Another example of an affinity requirement is if there are two applications which rely on a series of messages flowing between them in the form of questions and answers. It may be important that all the answers are sent back to the same queue manager. It is important that the workload management routine does not send the messages to any queue manager that just happens to host a copy of the correct queue. Similarly, there may be applications that require messages to be processed in sequence, for example, a file transfer application or data base replication application that sends batches of messages that must be retrieved in sequence.

In clustered queue managers, a message may be routed to any queue manager that hosts an instance of the appropriate queue. Applications must be examined to see whether there are any that have message affinities such as a requirement for an exchange of related messages. The logic of applications with message affinities may be upset if messages are routed to different queue managers.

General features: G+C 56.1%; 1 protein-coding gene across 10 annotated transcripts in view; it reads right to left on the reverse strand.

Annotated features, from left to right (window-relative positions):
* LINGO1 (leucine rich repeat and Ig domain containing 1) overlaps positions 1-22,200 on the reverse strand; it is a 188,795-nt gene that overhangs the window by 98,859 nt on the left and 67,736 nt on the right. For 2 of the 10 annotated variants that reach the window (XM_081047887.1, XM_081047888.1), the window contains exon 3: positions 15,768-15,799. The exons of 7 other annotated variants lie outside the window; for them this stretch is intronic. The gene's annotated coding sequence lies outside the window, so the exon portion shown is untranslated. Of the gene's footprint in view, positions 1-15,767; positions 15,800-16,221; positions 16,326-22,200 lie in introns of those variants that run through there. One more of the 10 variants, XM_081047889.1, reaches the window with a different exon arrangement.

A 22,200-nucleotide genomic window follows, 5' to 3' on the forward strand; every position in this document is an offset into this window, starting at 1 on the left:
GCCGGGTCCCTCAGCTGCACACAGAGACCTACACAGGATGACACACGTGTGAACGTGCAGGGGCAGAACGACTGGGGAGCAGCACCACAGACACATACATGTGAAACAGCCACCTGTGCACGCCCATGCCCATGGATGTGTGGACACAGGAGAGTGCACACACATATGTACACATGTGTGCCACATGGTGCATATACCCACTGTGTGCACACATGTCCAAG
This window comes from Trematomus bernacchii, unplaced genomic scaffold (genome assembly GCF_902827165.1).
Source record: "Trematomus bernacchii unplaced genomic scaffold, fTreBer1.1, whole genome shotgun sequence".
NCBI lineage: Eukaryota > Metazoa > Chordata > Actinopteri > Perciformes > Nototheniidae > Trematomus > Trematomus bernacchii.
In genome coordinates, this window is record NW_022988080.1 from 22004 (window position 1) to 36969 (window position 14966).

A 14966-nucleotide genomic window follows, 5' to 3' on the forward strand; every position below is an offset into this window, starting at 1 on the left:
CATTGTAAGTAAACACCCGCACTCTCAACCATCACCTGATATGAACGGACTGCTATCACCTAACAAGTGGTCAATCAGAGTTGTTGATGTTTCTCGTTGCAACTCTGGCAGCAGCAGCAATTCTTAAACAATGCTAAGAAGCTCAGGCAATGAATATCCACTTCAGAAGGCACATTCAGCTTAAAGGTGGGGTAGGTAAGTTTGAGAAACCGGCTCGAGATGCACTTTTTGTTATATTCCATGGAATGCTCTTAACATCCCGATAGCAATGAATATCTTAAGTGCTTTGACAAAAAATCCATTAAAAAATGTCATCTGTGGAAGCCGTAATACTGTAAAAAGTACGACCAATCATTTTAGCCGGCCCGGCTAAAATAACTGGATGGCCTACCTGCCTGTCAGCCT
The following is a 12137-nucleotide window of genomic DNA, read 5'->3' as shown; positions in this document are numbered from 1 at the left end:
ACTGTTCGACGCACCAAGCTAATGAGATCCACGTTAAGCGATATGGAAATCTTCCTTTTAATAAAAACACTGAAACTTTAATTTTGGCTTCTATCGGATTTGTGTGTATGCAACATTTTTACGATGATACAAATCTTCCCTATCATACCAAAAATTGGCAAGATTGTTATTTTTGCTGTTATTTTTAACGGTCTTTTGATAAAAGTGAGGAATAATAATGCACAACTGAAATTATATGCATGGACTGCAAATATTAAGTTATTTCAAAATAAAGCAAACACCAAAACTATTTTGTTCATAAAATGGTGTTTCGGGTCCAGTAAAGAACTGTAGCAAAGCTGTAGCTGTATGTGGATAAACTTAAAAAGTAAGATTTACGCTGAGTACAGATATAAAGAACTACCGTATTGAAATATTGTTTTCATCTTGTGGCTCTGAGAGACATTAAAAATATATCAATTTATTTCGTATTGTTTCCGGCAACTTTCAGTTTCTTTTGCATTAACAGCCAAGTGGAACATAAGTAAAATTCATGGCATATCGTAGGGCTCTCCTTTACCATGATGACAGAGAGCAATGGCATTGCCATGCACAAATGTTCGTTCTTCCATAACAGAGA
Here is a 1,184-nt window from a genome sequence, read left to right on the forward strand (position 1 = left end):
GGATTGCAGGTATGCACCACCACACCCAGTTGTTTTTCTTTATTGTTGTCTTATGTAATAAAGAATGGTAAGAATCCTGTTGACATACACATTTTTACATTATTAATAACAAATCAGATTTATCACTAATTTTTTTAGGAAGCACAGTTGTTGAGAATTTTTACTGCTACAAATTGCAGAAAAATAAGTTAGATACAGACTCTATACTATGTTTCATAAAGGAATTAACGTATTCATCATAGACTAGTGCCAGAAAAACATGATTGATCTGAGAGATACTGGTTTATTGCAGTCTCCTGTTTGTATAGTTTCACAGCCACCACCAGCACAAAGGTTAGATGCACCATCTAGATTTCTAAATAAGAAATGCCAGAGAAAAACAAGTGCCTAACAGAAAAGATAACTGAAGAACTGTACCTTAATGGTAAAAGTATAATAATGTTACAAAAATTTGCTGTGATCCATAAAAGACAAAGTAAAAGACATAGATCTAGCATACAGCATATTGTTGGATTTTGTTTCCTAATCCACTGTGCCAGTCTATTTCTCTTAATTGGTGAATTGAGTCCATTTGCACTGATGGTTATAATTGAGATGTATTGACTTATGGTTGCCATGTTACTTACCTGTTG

Affinity management in messaging systems can be handled by changing the way that the application opens a queue (for example, the BIND_ON_OPEN option on the MQOPEN call). However, this has the disadvantage of assuming that the application understands the issue of message affinity.

An embodiment of this invention is described in the context of WebSphere MQ messaging systems. In particular, in the environment of clustered queue managers. However, the invention is also applicable to a wide range of other distributed computing systems such as Web Services in which a number of related client applications wish to use the same instance of a web service. Another example is WebSphere Edge Server systems.